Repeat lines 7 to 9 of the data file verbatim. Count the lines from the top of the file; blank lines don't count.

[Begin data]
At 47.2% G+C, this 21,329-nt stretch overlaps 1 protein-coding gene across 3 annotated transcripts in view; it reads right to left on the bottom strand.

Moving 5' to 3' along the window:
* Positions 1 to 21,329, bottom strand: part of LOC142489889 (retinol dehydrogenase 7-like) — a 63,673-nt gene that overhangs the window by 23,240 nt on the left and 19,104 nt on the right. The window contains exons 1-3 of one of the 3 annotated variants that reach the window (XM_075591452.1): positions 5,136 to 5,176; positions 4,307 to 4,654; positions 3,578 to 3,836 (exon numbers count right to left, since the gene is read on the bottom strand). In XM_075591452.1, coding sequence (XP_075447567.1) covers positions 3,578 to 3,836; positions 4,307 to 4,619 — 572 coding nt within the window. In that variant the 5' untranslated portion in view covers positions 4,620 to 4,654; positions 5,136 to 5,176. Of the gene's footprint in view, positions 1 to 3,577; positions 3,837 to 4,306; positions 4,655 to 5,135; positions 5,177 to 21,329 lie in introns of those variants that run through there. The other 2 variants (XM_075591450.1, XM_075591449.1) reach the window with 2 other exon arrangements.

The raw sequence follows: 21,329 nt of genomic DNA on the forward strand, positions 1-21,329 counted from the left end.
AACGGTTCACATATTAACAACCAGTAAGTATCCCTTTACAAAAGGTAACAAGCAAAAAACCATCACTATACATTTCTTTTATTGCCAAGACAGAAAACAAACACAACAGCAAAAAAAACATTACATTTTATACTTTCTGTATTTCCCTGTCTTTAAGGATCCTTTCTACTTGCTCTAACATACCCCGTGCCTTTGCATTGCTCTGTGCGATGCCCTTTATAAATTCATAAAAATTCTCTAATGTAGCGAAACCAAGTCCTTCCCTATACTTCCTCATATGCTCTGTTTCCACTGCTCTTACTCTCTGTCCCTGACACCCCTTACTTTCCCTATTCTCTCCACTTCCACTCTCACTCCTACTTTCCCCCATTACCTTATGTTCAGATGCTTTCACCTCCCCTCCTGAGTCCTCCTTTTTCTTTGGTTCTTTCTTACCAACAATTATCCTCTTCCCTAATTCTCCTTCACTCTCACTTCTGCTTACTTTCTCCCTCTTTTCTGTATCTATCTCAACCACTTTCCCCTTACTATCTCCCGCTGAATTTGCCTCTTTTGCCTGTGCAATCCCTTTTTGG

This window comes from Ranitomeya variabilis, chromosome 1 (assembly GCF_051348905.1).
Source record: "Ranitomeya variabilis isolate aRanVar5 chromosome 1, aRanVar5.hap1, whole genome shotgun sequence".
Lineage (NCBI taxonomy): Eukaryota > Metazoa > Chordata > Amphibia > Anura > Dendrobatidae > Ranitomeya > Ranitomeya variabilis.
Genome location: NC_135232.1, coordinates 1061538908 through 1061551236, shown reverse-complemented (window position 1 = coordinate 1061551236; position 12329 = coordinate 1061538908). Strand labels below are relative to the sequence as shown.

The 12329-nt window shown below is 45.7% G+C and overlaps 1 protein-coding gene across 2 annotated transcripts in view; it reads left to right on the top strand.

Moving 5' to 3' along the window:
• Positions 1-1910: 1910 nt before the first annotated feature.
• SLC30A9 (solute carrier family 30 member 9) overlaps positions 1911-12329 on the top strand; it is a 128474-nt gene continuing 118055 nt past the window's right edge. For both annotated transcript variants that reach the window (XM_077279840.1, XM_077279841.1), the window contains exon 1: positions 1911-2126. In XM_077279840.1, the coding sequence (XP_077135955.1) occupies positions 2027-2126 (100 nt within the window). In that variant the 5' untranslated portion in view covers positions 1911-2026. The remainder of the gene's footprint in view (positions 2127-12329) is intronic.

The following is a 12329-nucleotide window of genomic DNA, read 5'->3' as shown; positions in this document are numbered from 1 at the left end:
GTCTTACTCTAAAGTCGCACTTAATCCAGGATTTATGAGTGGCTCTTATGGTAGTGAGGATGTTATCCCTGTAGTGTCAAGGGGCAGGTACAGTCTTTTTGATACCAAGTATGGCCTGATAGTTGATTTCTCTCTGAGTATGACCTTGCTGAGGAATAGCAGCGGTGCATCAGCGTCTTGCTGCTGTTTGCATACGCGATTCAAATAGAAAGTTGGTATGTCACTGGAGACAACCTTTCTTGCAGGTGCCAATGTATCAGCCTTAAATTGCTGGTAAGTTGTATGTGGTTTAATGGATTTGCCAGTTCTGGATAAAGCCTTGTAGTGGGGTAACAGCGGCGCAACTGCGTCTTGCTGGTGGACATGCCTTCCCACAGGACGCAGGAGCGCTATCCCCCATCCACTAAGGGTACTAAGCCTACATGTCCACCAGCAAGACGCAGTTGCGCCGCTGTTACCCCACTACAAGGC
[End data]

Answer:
Source record: "Ranitomeya variabilis isolate aRanVar5 chromosome 1, aRanVar5.hap1, whole genome shotgun sequence".
Lineage (NCBI taxonomy): Eukaryota > Metazoa > Chordata > Amphibia > Anura > Dendrobatidae > Ranitomeya > Ranitomeya variabilis.
Genome location: NC_135232.1, coordinates 1061538908 through 1061551236, shown reverse-complemented (window position 1 = coordinate 1061551236; position 12329 = coordinate 1061538908). Strand labels below are relative to the sequence as shown.